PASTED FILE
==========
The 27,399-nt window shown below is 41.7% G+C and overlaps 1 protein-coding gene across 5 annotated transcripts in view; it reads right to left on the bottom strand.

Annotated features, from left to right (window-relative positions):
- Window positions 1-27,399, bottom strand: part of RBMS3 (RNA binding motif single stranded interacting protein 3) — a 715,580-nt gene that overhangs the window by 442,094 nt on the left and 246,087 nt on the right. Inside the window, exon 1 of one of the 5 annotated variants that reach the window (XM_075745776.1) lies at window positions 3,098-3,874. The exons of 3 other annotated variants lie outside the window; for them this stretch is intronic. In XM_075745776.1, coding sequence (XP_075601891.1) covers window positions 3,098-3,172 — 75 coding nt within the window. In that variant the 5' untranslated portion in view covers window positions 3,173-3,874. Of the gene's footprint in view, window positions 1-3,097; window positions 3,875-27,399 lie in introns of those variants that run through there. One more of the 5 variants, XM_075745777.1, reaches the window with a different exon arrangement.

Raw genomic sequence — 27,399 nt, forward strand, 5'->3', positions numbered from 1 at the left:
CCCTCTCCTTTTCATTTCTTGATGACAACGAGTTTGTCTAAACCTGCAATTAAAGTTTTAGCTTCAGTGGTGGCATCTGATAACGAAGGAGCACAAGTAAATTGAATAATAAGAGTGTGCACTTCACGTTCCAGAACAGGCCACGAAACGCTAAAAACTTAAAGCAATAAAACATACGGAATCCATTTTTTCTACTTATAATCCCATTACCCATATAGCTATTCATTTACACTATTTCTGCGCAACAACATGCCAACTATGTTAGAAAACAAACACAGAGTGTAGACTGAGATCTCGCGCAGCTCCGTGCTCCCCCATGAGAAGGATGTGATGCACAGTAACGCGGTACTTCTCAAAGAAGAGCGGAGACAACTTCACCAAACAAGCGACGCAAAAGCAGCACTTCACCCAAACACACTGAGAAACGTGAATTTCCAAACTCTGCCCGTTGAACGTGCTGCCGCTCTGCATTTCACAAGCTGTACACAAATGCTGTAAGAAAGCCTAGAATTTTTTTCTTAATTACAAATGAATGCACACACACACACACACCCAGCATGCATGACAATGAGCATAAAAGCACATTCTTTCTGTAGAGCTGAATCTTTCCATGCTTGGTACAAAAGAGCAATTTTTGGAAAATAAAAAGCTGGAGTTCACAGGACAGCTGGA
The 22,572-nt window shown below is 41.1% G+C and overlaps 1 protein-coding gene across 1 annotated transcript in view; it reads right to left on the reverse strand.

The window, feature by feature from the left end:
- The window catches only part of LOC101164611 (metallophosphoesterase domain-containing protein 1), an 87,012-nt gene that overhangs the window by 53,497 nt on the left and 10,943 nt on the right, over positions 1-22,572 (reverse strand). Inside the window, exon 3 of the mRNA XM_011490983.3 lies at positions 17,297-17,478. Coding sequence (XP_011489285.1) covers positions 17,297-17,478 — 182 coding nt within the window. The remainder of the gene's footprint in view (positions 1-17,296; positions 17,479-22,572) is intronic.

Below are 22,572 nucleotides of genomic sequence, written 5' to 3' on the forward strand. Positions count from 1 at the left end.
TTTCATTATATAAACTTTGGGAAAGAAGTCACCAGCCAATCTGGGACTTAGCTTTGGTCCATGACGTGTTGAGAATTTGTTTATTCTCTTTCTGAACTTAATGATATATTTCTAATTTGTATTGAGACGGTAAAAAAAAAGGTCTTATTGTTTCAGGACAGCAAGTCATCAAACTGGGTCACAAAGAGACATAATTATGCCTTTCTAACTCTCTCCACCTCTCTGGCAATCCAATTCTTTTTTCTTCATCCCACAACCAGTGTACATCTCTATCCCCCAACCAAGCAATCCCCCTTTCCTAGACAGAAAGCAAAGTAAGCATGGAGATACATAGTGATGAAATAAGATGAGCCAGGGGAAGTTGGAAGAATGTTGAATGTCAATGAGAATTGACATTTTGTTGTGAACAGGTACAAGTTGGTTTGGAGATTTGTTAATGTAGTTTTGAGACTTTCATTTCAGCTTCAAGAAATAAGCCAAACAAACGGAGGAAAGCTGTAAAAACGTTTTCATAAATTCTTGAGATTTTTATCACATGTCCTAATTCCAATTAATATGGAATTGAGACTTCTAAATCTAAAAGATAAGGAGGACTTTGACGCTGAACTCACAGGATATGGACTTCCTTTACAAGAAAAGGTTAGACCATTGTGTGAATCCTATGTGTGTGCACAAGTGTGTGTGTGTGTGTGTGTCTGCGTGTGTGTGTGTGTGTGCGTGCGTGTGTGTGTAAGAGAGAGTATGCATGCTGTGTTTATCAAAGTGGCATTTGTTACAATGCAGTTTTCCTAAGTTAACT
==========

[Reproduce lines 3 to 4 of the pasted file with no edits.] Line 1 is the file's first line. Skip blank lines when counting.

- Window positions 1-27,399, bottom strand: part of RBMS3 (RNA binding motif single stranded interacting protein 3) — a 715,580-nt gene that overhangs the window by 442,094 nt on the left and 246,087 nt on the right. Inside the window, exon 1 of one of the 5 annotated variants that reach the window (XM_075745776.1) lies at window positions 3,098-3,874. The exons of 3 other annotated variants lie outside the window; for them this stretch is intronic. In XM_075745776.1, coding sequence (XP_075601891.1) covers window positions 3,098-3,172 — 75 coding nt within the window. In that variant the 5' untranslated portion in view covers window positions 3,173-3,874. Of the gene's footprint in view, window positions 1-3,097; window positions 3,875-27,399 lie in introns of those variants that run through there. One more of the 5 variants, XM_075745777.1, reaches the window with a different exon arrangement.

Raw genomic sequence — 27,399 nt, forward strand, 5'->3', positions numbered from 1 at the left: